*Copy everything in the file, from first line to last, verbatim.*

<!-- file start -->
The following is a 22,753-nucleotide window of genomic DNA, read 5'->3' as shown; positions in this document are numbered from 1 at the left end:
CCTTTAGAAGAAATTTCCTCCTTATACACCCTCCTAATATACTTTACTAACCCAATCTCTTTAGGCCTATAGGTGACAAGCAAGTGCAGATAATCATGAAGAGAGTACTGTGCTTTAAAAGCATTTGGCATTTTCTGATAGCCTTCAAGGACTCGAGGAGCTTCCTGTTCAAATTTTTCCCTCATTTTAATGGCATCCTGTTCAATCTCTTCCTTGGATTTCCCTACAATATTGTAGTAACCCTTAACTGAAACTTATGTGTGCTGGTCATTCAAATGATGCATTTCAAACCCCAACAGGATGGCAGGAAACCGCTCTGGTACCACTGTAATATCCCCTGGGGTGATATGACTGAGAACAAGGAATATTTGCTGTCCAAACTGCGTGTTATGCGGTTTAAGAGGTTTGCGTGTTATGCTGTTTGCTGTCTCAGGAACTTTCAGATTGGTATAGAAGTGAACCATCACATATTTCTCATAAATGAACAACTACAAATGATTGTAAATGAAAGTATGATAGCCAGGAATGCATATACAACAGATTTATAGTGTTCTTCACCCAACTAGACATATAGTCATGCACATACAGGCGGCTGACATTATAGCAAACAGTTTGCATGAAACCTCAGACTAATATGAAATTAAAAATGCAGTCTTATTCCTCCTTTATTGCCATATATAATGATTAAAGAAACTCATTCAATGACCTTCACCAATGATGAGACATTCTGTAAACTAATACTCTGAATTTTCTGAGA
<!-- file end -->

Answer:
The following is a 22,753-nucleotide window of genomic DNA, read 5'->3' as shown; positions in this document are numbered from 1 at the left end:
CCTTTAGAAGAAATTTCCTCCTTATACACCCTCCTAATATACTTTACTAACCCAATCTCTTTAGGCCTATAGGTGACAAGCAAGTGCAGATAATCATGAAGAGAGTACTGTGCTTTAAAAGCATTTGGCATTTTCTGATAGCCTTCAAGGACTCGAGGAGCTTCCTGTTCAAATTTTTCCCTCATTTTAATGGCATCCTGTTCAATCTCTTCCTTGGATTTCCCTACAATATTGTAGTAACCCTTAACTGAAACTTATGTGTGCTGGTCATTCAAATGATGCATTTCAAACCCCAACAGGATGGCAGGAAACCGCTCTGGTACCACTGTAATATCCCCTGGGGTGATATGACTGAGAACAAGGAATATTTGCTGTCCAAACTGCGTGTTATGCGGTTTAAGAGGTTTGCGTGTTATGCTGTTTGCTGTCTCAGGAACTTTCAGATTGGTATAGAAGTGAACCATCACATATTTCTCATAAATGAACAACTACAAATGATTGTAAATGAAAGTATGATAGCCAGGAATGCATATACAACAGATTTATAGTGTTCTTCACCCAACTAGACATATAGTCATGCACATACAGGCGGCTGACATTATAGCAAACAGTTTGCATGAAACCTCAGACTAATATGAAATTAAAAATGCAGTCTTATTCCTCCTTTATTGCCATATATAATGATTAAAGAAACTCATTCAATGACCTTCACCAATGATGAGACATTCTGTAAACTAATACTCTGAATTTTCTGAGA